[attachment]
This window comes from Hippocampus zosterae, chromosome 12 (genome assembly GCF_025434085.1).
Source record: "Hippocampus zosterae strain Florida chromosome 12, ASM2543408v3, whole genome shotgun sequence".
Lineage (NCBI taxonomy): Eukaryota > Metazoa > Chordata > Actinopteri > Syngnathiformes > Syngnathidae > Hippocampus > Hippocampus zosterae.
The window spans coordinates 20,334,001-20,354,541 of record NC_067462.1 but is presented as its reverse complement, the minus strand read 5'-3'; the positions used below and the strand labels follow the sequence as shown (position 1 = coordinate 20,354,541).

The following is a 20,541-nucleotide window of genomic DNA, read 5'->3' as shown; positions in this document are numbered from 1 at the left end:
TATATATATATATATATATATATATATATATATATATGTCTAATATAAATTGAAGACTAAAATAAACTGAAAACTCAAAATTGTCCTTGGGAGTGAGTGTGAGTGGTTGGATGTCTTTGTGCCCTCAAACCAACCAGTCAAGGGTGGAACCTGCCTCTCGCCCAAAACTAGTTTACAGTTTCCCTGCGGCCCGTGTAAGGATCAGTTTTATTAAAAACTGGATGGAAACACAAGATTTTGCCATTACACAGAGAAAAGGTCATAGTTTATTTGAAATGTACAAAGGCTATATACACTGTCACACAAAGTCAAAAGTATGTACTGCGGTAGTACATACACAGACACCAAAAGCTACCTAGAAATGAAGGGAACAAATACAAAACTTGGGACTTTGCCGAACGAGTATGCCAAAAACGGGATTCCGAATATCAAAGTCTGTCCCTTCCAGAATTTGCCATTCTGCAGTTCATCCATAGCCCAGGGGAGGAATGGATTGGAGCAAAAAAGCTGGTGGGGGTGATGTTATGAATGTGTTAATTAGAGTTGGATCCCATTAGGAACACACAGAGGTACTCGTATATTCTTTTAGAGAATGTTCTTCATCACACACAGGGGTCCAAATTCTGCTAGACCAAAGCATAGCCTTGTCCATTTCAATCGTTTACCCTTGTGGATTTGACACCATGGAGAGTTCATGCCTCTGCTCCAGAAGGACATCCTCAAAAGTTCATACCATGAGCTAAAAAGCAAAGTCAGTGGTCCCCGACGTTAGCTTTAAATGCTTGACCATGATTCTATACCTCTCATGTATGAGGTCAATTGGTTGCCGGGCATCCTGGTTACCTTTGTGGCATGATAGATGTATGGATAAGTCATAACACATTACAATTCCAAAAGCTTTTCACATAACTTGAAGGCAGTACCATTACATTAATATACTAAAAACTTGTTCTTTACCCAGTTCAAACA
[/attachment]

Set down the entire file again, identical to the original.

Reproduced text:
This window comes from Hippocampus zosterae, chromosome 12 (genome assembly GCF_025434085.1).
Source record: "Hippocampus zosterae strain Florida chromosome 12, ASM2543408v3, whole genome shotgun sequence".
Lineage (NCBI taxonomy): Eukaryota > Metazoa > Chordata > Actinopteri > Syngnathiformes > Syngnathidae > Hippocampus > Hippocampus zosterae.
The window spans coordinates 20,334,001-20,354,541 of record NC_067462.1 but is presented as its reverse complement, the minus strand read 5'-3'; the positions used below and the strand labels follow the sequence as shown (position 1 = coordinate 20,354,541).

The following is a 20,541-nucleotide window of genomic DNA, read 5'->3' as shown; positions in this document are numbered from 1 at the left end:
TATATATATATATATATATATATATATATATATATATGTCTAATATAAATTGAAGACTAAAATAAACTGAAAACTCAAAATTGTCCTTGGGAGTGAGTGTGAGTGGTTGGATGTCTTTGTGCCCTCAAACCAACCAGTCAAGGGTGGAACCTGCCTCTCGCCCAAAACTAGTTTACAGTTTCCCTGCGGCCCGTGTAAGGATCAGTTTTATTAAAAACTGGATGGAAACACAAGATTTTGCCATTACACAGAGAAAAGGTCATAGTTTATTTGAAATGTACAAAGGCTATATACACTGTCACACAAAGTCAAAAGTATGTACTGCGGTAGTACATACACAGACACCAAAAGCTACCTAGAAATGAAGGGAACAAATACAAAACTTGGGACTTTGCCGAACGAGTATGCCAAAAACGGGATTCCGAATATCAAAGTCTGTCCCTTCCAGAATTTGCCATTCTGCAGTTCATCCATAGCCCAGGGGAGGAATGGATTGGAGCAAAAAAGCTGGTGGGGGTGATGTTATGAATGTGTTAATTAGAGTTGGATCCCATTAGGAACACACAGAGGTACTCGTATATTCTTTTAGAGAATGTTCTTCATCACACACAGGGGTCCAAATTCTGCTAGACCAAAGCATAGCCTTGTCCATTTCAATCGTTTACCCTTGTGGATTTGACACCATGGAGAGTTCATGCCTCTGCTCCAGAAGGACATCCTCAAAAGTTCATACCATGAGCTAAAAAGCAAAGTCAGTGGTCCCCGACGTTAGCTTTAAATGCTTGACCATGATTCTATACCTCTCATGTATGAGGTCAATTGGTTGCCGGGCATCCTGGTTACCTTTGTGGCATGATAGATGTATGGATAAGTCATAACACATTACAATTCCAAAAGCTTTTCACATAACTTGAAGGCAGTACCATTACATTAATATACTAAAAACTTGTTCTTTACCCAGTTCAAACA